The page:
Man’s duplicity has claimed an unexpected victim in the shape of the cut flower industry. Florists and retailers are expecting to report lower sales of flowers this Valentine’s Day as the romantic event falls on a Saturday, The Grocer can reveal.
Anecdotal evidence reveals that married or attached men are unable to send flowers to their various lovers’ home addresses as easily as they could to offices, according to Andrea Caldecourt, chief executive of the Flowers & Plants Association.
“Sales dip and florists don’t like it,” she said.
When Valentine¹s falls on a weekday, men can serenade their lovers in the relative safety – or anonymity – of the workplace.
However, they may not know the ladies’ addresses to send them flowers at home, or may not want to run the risk of revealing the relationship by doing so.
Women are becoming more demanding too. Instead of red roses women are asking their men for amarylis, red tulips, orchids and fragrant hyacinths and lillies, Caldecourt said.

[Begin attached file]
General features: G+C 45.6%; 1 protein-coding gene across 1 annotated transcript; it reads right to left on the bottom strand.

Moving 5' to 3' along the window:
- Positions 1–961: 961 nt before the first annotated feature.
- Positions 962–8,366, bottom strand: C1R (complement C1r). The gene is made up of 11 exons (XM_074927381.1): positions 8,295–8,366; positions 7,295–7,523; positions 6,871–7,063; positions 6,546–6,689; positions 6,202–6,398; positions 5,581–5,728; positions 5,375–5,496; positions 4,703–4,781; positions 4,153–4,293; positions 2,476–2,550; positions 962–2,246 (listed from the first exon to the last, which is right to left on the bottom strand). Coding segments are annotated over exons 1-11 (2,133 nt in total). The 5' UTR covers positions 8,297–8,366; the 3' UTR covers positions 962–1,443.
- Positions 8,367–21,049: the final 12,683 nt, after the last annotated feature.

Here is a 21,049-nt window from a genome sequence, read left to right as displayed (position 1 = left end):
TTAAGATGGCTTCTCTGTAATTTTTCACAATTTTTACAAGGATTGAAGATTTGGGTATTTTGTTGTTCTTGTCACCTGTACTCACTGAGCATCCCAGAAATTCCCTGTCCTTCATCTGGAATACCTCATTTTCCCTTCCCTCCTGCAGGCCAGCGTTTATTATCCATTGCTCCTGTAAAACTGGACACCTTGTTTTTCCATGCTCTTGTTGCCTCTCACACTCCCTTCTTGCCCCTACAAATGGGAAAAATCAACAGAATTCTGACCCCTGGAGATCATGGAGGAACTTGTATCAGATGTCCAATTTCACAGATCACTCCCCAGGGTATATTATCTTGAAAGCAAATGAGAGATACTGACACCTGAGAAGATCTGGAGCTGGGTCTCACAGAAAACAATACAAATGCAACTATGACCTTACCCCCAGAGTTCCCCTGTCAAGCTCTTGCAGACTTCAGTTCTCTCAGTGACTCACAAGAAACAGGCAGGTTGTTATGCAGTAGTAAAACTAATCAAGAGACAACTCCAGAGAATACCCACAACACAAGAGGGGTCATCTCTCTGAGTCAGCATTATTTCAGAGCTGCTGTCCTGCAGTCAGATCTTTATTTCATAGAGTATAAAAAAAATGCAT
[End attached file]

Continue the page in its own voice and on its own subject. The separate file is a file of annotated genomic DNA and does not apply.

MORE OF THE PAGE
“Women want something more unusual or something that reflects their personal tastes,” said Caldecourt. “It shows their men have been paying attention to what they like.”
The Flowers & Plants Association has been encouraging consumers to consider other cut flowers to create interest in a wider range of produce and relieve pressure on rose suppliers.
Flower sales generally are defying the credit crunch and holding up well, Caldecourt said. “People have so much stuff that this year they are looking for more experiences and pleasurable moments,” she explained. “Flowers fit into that.”